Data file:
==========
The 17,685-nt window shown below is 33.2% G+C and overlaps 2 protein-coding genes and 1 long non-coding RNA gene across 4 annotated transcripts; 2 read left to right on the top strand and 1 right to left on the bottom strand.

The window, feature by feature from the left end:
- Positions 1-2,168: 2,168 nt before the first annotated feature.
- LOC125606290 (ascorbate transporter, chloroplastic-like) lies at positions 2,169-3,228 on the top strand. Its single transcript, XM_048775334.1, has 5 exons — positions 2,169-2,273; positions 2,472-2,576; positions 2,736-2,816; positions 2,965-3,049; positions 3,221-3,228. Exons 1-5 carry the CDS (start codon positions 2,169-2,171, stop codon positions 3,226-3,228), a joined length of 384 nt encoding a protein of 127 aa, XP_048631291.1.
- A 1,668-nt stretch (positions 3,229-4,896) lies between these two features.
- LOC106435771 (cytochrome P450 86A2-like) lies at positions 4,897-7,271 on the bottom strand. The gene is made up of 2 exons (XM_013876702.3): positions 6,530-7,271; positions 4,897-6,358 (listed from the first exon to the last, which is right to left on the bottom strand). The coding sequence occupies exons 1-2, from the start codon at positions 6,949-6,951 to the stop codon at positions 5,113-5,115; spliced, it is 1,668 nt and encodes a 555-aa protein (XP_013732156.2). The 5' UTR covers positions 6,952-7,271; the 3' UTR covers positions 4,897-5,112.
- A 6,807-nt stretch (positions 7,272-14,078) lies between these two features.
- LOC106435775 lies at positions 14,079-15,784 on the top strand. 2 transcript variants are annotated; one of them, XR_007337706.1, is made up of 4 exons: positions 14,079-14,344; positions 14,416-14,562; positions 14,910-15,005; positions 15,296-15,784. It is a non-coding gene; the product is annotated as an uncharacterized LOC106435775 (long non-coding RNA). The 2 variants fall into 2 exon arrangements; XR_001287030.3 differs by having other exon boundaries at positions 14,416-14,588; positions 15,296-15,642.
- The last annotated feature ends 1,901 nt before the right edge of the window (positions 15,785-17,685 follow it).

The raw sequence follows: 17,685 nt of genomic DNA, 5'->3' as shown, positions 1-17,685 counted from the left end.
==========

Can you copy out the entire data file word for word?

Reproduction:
The 17,685-nt window shown below is 33.2% G+C and overlaps 2 protein-coding genes and 1 long non-coding RNA gene across 4 annotated transcripts; 2 read left to right on the top strand and 1 right to left on the bottom strand.

The window, feature by feature from the left end:
- Positions 1-2,168: 2,168 nt before the first annotated feature.
- LOC125606290 (ascorbate transporter, chloroplastic-like) lies at positions 2,169-3,228 on the top strand. Its single transcript, XM_048775334.1, has 5 exons — positions 2,169-2,273; positions 2,472-2,576; positions 2,736-2,816; positions 2,965-3,049; positions 3,221-3,228. Exons 1-5 carry the CDS (start codon positions 2,169-2,171, stop codon positions 3,226-3,228), a joined length of 384 nt encoding a protein of 127 aa, XP_048631291.1.
- A 1,668-nt stretch (positions 3,229-4,896) lies between these two features.
- LOC106435771 (cytochrome P450 86A2-like) lies at positions 4,897-7,271 on the bottom strand. The gene is made up of 2 exons (XM_013876702.3): positions 6,530-7,271; positions 4,897-6,358 (listed from the first exon to the last, which is right to left on the bottom strand). The coding sequence occupies exons 1-2, from the start codon at positions 6,949-6,951 to the stop codon at positions 5,113-5,115; spliced, it is 1,668 nt and encodes a 555-aa protein (XP_013732156.2). The 5' UTR covers positions 6,952-7,271; the 3' UTR covers positions 4,897-5,112.
- A 6,807-nt stretch (positions 7,272-14,078) lies between these two features.
- LOC106435775 lies at positions 14,079-15,784 on the top strand. 2 transcript variants are annotated; one of them, XR_007337706.1, is made up of 4 exons: positions 14,079-14,344; positions 14,416-14,562; positions 14,910-15,005; positions 15,296-15,784. It is a non-coding gene; the product is annotated as an uncharacterized LOC106435775 (long non-coding RNA). The 2 variants fall into 2 exon arrangements; XR_001287030.3 differs by having other exon boundaries at positions 14,416-14,588; positions 15,296-15,642.
- The last annotated feature ends 1,901 nt before the right edge of the window (positions 15,785-17,685 follow it).

The raw sequence follows: 17,685 nt of genomic DNA, 5'->3' as shown, positions 1-17,685 counted from the left end.